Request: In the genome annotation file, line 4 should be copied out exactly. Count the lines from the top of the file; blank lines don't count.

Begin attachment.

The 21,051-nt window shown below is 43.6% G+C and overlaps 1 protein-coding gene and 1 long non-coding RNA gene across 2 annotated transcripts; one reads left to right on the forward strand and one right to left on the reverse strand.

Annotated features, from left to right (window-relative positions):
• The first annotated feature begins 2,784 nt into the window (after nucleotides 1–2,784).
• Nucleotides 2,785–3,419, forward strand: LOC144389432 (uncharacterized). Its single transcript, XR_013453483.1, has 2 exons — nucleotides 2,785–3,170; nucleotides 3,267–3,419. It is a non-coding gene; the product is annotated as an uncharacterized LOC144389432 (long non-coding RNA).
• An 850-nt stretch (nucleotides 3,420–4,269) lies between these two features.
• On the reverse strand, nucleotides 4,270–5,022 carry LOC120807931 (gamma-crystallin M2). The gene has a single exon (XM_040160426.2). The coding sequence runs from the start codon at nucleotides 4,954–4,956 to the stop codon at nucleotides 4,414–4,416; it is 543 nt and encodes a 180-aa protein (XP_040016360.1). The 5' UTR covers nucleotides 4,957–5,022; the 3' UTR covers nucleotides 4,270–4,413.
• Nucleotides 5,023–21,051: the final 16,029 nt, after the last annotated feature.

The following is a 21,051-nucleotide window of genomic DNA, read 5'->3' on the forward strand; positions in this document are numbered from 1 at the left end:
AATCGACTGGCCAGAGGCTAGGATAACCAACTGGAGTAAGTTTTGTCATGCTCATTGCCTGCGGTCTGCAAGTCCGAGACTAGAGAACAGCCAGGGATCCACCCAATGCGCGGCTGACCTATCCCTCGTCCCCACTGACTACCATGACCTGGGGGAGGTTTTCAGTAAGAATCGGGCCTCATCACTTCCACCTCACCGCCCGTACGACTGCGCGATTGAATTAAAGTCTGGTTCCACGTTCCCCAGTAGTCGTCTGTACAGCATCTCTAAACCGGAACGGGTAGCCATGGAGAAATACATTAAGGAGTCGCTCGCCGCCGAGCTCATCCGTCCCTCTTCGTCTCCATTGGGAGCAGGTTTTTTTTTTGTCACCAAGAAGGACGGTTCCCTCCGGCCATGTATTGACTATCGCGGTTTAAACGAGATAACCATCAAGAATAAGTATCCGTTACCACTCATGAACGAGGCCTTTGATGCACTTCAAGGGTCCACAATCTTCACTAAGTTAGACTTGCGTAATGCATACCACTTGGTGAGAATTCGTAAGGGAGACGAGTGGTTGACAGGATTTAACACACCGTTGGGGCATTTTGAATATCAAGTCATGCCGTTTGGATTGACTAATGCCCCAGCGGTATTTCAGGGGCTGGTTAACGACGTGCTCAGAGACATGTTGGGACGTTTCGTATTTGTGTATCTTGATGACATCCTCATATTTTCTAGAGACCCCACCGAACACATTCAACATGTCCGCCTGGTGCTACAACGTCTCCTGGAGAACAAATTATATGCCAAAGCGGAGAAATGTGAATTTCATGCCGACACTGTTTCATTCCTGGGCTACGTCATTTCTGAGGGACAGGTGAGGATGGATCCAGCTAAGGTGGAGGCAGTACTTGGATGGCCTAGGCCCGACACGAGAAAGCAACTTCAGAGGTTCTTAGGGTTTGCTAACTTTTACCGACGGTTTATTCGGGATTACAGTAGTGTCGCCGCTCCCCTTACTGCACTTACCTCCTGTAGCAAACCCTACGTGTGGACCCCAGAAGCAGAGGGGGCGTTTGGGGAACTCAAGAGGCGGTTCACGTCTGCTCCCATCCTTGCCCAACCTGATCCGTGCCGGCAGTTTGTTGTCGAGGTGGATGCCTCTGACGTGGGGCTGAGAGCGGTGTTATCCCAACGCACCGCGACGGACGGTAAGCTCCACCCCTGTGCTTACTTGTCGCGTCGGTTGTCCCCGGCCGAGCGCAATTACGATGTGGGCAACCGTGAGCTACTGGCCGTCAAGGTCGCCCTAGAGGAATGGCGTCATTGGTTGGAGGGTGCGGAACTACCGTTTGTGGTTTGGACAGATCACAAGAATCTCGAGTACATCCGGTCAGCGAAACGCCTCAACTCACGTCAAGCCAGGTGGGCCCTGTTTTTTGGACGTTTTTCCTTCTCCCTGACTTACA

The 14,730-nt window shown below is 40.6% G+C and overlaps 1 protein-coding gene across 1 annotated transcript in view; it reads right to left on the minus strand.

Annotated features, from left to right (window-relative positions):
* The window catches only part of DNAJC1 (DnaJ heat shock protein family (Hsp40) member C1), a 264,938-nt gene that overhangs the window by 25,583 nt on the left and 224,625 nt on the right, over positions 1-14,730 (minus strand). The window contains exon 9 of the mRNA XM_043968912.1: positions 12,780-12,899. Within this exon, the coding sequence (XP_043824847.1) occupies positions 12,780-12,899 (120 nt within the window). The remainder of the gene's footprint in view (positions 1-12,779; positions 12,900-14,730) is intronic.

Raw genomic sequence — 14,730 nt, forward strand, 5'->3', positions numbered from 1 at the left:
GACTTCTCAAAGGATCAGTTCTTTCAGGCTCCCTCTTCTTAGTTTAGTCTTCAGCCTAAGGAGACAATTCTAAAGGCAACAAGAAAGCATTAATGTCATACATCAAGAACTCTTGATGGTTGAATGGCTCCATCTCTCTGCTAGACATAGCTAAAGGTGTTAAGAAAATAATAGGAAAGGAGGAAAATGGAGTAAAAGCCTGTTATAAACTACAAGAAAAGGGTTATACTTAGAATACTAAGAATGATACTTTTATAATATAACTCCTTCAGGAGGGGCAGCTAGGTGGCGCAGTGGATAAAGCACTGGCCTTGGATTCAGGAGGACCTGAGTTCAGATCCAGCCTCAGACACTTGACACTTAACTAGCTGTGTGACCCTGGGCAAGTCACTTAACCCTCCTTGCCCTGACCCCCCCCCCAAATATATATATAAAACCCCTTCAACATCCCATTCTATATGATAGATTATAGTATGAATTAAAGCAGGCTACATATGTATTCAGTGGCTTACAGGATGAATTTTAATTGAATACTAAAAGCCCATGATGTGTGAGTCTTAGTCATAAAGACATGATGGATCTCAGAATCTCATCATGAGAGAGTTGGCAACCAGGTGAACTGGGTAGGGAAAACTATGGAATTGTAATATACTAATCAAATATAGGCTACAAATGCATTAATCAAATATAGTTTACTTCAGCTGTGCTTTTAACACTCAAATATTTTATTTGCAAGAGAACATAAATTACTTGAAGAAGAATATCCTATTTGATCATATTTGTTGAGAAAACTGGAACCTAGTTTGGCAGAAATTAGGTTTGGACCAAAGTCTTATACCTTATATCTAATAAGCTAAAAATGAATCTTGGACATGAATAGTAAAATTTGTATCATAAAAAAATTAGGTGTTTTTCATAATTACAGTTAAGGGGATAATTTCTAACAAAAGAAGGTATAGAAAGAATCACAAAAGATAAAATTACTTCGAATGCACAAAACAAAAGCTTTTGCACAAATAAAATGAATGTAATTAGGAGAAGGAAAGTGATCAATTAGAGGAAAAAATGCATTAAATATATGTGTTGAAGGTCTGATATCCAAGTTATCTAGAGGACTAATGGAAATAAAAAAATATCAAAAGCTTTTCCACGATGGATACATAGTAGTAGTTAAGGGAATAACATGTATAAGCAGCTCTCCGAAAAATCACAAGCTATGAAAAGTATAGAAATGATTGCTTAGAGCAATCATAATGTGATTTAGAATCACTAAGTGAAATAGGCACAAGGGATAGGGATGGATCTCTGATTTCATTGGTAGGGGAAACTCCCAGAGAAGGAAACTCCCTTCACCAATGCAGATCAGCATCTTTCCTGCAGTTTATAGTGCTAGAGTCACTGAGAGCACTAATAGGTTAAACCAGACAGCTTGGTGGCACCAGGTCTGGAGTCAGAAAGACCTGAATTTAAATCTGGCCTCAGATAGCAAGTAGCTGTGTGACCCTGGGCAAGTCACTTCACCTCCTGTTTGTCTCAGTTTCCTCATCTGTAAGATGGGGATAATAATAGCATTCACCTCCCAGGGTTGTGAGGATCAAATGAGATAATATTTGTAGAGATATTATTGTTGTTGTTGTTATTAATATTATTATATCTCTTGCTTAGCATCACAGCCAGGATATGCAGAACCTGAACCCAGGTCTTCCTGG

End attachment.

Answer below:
• Nucleotides 2,785–3,419, forward strand: LOC144389432 (uncharacterized). Its single transcript, XR_013453483.1, has 2 exons — nucleotides 2,785–3,170; nucleotides 3,267–3,419. It is a non-coding gene; the product is annotated as an uncharacterized LOC144389432 (long non-coding RNA).